African Americans make up just 15 percent of the workforce employed by the City and County of San Francisco yet comprise 36 percent of its terminations, and a quarter of all employees released before they complete probation.
Those statistics, and allegations of racism and discriminatory hiring practices by city departments, were the subject of heated testimony during a three-hour hearing Wednesday before the Board of Supervisors’ Government Audit and Oversight Committee.
“We will be here until this problem is resolved,” said Joseph Bryant, executive director of SEIU 1021. “There is no space for racism or discrimination in this city.”
Supervisor Jane Kim called for the hearing in response to a request from the union earlier this summer. It also came on the heels of an executive directive issued Tuesday by Mayor London Breed calling on department heads to ramp up efforts around recruitment and retention of a more diverse, fair and inclusive workforce.
The directive urges the City’s Human Resources Department to hire two full-time staff members to focus on diversity recruitment and requires city departments to begin reporting instances of disciplinary action to human resources, among other changes.
On Wednesday, dozens of current and former city workers poured into City Hall to share personal experiences of discrimination in the hiring process as well as retaliation by superiors, filling the meeting chamber to capacity.
Social worker Malorie Branch told the committee that she experienced “racism and targeted bullying” from a former supervisor before being released from probation.
“I had an accident where I was rear-ended in a county vehicle. I was injured and I left for medical leave. I had two weeks before my probation was up,” said Branch. “They didn’t call me, they didn’t check on me. They fired me. How many social workers do we have that are black working for San Francisco County?”
Employed as a secretary with the San Francisco Police Department for 25 years, Madeline McMillan, who is black, said that an accident temporarily forced her off the job. When she returned, a “young white police officer” had taken over McMillan’s desk and duties. After failing to gain support from her supervisors, McMillan said that she proceeded to file a discrimination complaint.
“Once the complaint went through, I was removed from my desk, I was moved down the hall to an isolated area where no one was,” she said. “I got a reply back form [Human Resources Director] Micki Callahan saying there was no merit to my discrimination or retaliation complaint.”
The city workers and their allies criticized a presentation given by the Human Resources Department that highlighted San Francisco’s diversity initiatives and some successes in hiring black employees.
“Current demographics show that The City is actually a diverse employer,” said Human Resources Director Micki Callahan, adding that the current “success” can be attributed to diversity initiatives such as “merit-based hiring, anti-discrimination policies” and pipeline programs meant to remove barriers for minority applicants.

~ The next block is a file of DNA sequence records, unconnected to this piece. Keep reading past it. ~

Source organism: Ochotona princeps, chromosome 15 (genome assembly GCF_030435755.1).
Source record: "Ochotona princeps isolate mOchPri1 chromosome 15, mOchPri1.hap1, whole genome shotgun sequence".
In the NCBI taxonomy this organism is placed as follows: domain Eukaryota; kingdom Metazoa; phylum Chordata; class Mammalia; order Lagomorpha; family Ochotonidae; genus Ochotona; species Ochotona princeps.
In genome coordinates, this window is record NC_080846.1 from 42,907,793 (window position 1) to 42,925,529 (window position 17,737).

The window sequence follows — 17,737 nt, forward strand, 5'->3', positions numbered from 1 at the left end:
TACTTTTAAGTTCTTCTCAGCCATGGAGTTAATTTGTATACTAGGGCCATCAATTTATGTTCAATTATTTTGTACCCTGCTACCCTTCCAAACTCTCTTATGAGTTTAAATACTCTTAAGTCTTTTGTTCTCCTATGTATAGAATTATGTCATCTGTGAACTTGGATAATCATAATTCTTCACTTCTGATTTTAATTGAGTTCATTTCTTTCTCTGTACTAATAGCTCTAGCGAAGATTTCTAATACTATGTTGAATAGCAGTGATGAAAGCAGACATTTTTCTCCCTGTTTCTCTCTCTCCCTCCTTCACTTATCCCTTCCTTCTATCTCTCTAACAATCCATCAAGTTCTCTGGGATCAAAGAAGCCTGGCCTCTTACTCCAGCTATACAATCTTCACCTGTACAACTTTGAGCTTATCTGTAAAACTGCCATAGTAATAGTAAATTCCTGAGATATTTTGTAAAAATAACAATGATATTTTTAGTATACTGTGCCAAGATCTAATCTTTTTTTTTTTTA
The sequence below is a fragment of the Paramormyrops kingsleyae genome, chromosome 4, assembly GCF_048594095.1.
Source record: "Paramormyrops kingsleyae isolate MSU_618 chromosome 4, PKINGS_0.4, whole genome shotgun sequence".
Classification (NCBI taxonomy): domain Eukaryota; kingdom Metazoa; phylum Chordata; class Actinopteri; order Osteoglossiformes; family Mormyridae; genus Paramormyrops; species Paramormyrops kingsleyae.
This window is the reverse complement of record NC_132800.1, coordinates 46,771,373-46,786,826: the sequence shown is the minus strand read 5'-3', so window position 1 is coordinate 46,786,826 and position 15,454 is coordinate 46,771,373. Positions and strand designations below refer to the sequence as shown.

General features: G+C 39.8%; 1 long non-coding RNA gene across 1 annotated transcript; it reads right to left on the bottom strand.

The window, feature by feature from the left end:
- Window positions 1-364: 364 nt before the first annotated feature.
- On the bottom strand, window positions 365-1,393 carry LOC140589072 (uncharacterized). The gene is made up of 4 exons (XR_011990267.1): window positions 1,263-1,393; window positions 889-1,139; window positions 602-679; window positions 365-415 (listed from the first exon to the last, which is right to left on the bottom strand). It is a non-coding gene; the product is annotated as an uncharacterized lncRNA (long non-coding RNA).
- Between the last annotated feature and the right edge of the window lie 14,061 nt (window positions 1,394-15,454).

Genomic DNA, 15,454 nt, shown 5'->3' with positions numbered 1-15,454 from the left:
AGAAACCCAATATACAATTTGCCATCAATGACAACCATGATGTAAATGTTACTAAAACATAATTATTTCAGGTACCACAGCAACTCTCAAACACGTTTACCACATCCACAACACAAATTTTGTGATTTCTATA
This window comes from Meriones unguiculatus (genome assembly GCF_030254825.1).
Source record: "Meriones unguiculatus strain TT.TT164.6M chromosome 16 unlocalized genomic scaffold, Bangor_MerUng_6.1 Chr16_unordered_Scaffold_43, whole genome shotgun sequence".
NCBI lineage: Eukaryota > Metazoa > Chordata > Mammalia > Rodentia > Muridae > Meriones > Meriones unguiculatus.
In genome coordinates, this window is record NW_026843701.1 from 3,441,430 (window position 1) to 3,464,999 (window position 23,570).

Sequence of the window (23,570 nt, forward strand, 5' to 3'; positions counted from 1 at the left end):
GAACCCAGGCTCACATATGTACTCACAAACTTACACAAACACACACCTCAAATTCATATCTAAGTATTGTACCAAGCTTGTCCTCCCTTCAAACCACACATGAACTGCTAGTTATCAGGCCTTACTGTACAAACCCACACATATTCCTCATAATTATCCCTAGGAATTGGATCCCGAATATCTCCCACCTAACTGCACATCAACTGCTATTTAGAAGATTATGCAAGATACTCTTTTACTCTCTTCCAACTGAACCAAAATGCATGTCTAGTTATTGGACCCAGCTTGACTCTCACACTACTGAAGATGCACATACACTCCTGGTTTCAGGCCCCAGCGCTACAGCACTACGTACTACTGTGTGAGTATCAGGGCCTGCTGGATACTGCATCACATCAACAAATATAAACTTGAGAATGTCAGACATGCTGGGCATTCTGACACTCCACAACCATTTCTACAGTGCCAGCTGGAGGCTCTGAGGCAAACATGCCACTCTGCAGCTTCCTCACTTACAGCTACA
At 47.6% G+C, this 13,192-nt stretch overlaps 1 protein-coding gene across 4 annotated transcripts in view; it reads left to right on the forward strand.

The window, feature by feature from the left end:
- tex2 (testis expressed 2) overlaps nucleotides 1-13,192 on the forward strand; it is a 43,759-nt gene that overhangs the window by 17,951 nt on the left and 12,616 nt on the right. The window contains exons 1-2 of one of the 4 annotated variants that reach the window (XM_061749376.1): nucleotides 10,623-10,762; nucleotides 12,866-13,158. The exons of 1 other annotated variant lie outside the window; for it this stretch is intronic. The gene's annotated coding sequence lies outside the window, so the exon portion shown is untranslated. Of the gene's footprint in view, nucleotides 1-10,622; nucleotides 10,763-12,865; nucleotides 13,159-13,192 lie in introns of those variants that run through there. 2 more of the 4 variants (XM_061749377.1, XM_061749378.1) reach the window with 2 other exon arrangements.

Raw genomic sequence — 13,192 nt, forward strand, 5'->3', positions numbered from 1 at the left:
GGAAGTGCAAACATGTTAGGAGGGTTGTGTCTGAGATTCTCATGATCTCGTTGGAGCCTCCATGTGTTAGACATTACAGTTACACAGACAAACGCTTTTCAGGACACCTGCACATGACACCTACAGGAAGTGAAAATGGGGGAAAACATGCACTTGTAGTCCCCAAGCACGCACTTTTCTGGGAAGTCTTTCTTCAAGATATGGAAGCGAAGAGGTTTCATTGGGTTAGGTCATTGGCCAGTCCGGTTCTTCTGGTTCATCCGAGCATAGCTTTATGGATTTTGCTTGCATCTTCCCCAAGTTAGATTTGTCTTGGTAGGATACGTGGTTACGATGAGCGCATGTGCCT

Callahan pointed out that despite the steady dwindling of San Francisco’s African American Population — which a 2017 census placed at roughly 5.5 percent — black people make up 15 percent of city hires, “well above labor market availability.”
“New hires [are]19 percent. So it shows that our workforce programs and some of these initiatives are yielding good results,” said Callahan, who faced periodic interruptions from a jeering crowd. “Promotions of African Americans are at 14 percent, roughly equivalent. I would characterize that as acceptable or good news.”
But Bryant said those statistics do not reflect the reality of many San Francisco’s City workers of color.
“The people here today are all making sacrifices. They are either taking vacation off work, their lunch breaks, or time away from their family to express their frustration,” he said.
Supervisor Vallie Brown, who sits on the committee, agreed and described the current statistics as “a siren that is going off.”
Supervisor Sandra Lee Fewer, who is not a member of the committee but attended the hearing, called the testimony from city workers across nearly all of its departments “extremely disturbing.”
“When I hear of an isolated incident, I see it as that and I get it,” she said. “But when I hear repeatedly about the lack of investigation, that people are being harassed to the point of physical deterioration, and when I hear it’s impossible for them to go back into the workplace because of the hostility — these are issues that people marched and lost their lives over in the 1960s and we are still here.”
The committe voted to continue the hearing and Fewer asked Human Resources to provide more data in areas such as pay discrepancies, the rates at which black City workers transition from temporary to permanent positions, and retention rates.
“San Francisco claims to be the most progressive city but the racism here is very systemic and sophisticated,” said Fewer. “It takes a lot of looking at the root causes but also dismantling some of the policies that we have that are racist and inequitable. How do we know that? Because the outcomes are racist and inequitable.”